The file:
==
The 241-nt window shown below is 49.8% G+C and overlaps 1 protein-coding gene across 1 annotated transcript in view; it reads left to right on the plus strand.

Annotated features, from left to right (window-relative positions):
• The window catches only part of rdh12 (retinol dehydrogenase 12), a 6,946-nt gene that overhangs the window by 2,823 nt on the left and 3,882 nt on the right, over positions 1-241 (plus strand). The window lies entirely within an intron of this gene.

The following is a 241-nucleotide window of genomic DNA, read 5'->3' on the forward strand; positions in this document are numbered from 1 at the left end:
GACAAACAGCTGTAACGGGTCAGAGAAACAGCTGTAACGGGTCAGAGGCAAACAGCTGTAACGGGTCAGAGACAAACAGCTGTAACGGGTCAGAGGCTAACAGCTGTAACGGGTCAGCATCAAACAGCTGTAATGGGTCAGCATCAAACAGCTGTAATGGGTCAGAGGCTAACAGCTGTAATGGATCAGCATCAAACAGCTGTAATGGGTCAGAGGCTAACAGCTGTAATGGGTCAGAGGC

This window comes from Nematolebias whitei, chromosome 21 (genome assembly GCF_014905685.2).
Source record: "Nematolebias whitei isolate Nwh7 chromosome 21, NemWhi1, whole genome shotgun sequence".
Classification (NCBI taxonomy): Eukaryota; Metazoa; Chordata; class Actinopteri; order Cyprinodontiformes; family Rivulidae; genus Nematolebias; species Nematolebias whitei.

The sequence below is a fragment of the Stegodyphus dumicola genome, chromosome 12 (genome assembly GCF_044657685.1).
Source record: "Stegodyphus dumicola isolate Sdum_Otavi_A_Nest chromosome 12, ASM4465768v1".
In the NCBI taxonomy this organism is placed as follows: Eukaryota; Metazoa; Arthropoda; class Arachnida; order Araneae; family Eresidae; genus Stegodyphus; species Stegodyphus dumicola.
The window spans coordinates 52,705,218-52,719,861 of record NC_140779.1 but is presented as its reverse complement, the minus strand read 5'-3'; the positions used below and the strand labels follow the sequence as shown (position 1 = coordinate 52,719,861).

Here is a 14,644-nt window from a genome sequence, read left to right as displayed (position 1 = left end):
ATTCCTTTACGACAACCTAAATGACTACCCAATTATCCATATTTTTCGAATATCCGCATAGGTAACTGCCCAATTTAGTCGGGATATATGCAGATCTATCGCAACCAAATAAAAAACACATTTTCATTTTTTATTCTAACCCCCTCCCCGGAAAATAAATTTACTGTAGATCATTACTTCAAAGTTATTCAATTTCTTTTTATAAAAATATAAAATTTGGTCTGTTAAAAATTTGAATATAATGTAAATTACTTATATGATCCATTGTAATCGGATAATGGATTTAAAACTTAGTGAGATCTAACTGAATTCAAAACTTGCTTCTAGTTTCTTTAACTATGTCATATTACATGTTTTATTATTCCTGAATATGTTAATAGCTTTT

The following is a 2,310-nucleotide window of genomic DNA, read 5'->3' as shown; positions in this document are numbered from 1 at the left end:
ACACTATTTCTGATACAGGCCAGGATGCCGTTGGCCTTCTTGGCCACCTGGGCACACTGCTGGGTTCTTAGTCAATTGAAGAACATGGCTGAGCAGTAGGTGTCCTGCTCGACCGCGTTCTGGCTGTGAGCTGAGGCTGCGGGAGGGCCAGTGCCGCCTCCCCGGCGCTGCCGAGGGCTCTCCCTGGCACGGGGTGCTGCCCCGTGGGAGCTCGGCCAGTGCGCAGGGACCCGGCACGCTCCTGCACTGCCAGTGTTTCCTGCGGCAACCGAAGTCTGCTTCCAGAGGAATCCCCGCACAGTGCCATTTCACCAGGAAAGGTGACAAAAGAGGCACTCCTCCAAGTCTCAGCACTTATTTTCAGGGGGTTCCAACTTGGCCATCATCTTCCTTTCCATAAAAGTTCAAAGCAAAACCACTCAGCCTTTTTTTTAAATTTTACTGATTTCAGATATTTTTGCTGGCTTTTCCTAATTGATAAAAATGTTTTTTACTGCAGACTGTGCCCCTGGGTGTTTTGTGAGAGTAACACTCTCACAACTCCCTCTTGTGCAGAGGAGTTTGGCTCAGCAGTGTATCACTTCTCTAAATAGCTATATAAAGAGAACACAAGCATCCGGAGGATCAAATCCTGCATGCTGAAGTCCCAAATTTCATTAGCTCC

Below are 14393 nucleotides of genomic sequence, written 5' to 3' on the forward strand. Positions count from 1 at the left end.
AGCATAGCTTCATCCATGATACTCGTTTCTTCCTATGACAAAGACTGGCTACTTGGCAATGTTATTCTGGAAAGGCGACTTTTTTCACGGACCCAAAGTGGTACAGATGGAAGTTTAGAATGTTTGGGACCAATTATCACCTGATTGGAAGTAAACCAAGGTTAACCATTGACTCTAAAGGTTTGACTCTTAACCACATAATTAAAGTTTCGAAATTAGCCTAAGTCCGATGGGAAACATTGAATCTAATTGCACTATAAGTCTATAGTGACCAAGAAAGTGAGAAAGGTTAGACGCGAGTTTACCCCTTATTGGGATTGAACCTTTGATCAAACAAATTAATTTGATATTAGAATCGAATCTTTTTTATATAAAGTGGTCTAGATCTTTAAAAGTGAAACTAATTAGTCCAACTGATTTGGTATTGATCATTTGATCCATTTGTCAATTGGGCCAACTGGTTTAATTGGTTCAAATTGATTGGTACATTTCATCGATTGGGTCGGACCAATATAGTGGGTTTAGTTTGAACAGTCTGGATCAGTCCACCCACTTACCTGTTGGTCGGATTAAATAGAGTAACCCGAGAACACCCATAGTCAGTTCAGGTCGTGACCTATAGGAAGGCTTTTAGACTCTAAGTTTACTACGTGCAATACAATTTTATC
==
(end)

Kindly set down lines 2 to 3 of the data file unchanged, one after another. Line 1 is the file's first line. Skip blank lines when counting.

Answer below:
Annotated features, from left to right (window-relative positions):
• The window catches only part of rdh12 (retinol dehydrogenase 12), a 6,946-nt gene that overhangs the window by 2,823 nt on the left and 3,882 nt on the right, over positions 1-241 (plus strand). The window lies entirely within an intron of this gene.